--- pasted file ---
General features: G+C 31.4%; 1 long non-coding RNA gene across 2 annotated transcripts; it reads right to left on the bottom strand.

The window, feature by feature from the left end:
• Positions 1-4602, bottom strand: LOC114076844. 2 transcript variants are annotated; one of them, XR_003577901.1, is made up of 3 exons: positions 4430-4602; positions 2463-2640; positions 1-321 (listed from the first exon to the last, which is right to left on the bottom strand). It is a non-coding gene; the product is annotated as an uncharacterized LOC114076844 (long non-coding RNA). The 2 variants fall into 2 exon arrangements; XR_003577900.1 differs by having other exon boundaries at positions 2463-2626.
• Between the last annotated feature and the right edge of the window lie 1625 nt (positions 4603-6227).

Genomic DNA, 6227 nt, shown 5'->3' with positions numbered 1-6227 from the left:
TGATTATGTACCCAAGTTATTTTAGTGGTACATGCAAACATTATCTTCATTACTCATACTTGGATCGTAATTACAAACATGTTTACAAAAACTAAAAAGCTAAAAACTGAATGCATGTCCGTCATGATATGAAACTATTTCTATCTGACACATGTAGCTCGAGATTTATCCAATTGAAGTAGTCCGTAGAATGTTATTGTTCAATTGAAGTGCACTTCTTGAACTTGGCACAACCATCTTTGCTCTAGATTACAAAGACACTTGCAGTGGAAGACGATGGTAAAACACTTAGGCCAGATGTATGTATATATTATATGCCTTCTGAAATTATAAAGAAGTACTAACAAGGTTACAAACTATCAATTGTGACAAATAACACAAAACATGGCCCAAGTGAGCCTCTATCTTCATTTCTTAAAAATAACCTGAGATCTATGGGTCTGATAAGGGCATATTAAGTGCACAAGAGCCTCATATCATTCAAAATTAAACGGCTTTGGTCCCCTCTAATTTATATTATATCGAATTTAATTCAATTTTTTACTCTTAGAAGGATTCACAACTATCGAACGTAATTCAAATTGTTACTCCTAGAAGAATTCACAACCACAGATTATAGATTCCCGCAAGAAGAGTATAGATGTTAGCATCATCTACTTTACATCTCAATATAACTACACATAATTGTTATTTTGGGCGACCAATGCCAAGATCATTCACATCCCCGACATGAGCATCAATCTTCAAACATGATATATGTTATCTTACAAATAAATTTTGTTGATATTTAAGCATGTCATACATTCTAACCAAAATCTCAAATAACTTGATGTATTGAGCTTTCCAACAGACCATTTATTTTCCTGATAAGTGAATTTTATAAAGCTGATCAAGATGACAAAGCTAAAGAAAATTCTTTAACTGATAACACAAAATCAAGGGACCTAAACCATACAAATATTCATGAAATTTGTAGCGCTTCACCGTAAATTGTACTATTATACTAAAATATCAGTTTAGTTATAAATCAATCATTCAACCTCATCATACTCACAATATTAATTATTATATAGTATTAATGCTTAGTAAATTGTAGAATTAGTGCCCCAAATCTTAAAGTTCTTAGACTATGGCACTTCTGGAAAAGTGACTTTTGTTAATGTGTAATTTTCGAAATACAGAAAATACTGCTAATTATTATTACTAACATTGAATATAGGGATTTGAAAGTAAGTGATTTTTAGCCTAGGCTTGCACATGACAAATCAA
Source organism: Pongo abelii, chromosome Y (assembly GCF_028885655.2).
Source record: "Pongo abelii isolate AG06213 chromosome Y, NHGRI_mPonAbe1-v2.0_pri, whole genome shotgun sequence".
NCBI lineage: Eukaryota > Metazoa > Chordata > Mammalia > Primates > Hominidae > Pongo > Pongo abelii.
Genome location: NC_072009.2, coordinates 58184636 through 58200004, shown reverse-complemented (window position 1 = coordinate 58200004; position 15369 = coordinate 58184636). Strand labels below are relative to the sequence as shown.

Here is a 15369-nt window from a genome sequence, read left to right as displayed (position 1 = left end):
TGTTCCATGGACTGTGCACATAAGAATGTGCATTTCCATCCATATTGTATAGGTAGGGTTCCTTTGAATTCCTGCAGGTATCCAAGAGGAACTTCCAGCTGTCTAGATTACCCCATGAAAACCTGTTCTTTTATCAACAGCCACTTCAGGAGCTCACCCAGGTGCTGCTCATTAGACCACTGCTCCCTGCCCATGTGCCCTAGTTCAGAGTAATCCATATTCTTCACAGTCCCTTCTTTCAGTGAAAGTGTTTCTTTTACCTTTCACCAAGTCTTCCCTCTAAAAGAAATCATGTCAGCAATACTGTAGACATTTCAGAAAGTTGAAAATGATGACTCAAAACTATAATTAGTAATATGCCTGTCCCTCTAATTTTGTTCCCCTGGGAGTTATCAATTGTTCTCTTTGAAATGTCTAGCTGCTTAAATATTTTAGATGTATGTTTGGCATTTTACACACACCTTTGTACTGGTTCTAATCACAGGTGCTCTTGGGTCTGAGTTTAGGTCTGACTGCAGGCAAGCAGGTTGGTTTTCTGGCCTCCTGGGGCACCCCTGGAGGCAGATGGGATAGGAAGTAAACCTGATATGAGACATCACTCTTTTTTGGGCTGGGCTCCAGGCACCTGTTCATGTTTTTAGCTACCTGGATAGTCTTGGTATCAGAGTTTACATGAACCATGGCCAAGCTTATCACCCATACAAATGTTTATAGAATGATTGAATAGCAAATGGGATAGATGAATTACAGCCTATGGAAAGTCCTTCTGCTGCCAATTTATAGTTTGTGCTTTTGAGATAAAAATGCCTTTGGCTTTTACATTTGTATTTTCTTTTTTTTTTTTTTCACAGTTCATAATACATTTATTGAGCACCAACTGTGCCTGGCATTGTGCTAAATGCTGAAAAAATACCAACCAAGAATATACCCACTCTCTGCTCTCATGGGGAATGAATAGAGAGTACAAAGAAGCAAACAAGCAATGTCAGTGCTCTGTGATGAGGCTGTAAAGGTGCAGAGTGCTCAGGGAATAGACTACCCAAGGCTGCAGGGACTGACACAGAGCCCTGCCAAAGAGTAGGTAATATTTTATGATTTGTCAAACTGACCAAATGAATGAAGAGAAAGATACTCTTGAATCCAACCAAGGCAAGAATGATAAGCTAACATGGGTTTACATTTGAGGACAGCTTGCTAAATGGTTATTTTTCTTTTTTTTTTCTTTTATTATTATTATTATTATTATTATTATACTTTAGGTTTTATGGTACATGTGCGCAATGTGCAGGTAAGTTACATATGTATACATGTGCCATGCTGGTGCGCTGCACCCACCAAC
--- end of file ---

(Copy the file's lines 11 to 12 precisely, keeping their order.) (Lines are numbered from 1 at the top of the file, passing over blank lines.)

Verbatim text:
Here is a 15369-nt window from a genome sequence, read left to right as displayed (position 1 = left end):
TGTTCCATGGACTGTGCACATAAGAATGTGCATTTCCATCCATATTGTATAGGTAGGGTTCCTTTGAATTCCTGCAGGTATCCAAGAGGAACTTCCAGCTGTCTAGATTACCCCATGAAAACCTGTTCTTTTATCAACAGCCACTTCAGGAGCTCACCCAGGTGCTGCTCATTAGACCACTGCTCCCTGCCCATGTGCCCTAGTTCAGAGTAATCCATATTCTTCACAGTCCCTTCTTTCAGTGAAAGTGTTTCTTTTACCTTTCACCAAGTCTTCCCTCTAAAAGAAATCATGTCAGCAATACTGTAGACATTTCAGAAAGTTGAAAATGATGACTCAAAACTATAATTAGTAATATGCCTGTCCCTCTAATTTTGTTCCCCTGGGAGTTATCAATTGTTCTCTTTGAAATGTCTAGCTGCTTAAATATTTTAGATGTATGTTTGGCATTTTACACACACCTTTGTACTGGTTCTAATCACAGGTGCTCTTGGGTCTGAGTTTAGGTCTGACTGCAGGCAAGCAGGTTGGTTTTCTGGCCTCCTGGGGCACCCCTGGAGGCAGATGGGATAGGAAGTAAACCTGATATGAGACATCACTCTTTTTTGGGCTGGGCTCCAGGCACCTGTTCATGTTTTTAGCTACCTGGATAGTCTTGGTATCAGAGTTTACATGAACCATGGCCAAGCTTATCACCCATACAAATGTTTATAGAATGATTGAATAGCAAATGGGATAGATGAATTACAGCCTATGGAAAGTCCTTCTGCTGCCAATTTATAGTTTGTGCTTTTGAGATAAAAATGCCTTTGGCTTTTACATTTGTATTTTCTTTTTTTTTTTTTTCACAGTTCATAATACATTTATTGAGCACCAACTGTGCCTGGCATTGTGCTAAATGCTGAAAAAATACCAACCAAGAATATACCCACTCTCTGCTCTCATGGGGAATGAATAGAGAGTACAAAGAAGCAAACAAGCAATGTCAGTGCTCTGTGATGAGGCTGTAAAGGTGCAGAGTGCTCAGGGAATAGACTACCCAAGGCTGCAGGGACTGACACAGAGCCCTGCCAAAGAGTAGGTAATATTTTATGATTTGTCAAACTGACCAAATGAATGAAGAGAAAGATACTCTTGAATCCAACCAAGGCAAGAATGATAAGCTAACATGGGTTTACATTTGAGGACAGCTTGCTAAATGGTTATTTTTCTTTTTTTTTTCTTTTATTATTATTATTATTATTATTATTATACTTTAGGTTTTATGGTACATGTGCGCAATGTGCAGGTAAGTTACATATGTATACATGTGCCATGCTGGTGCGCTGCACCCACCAAC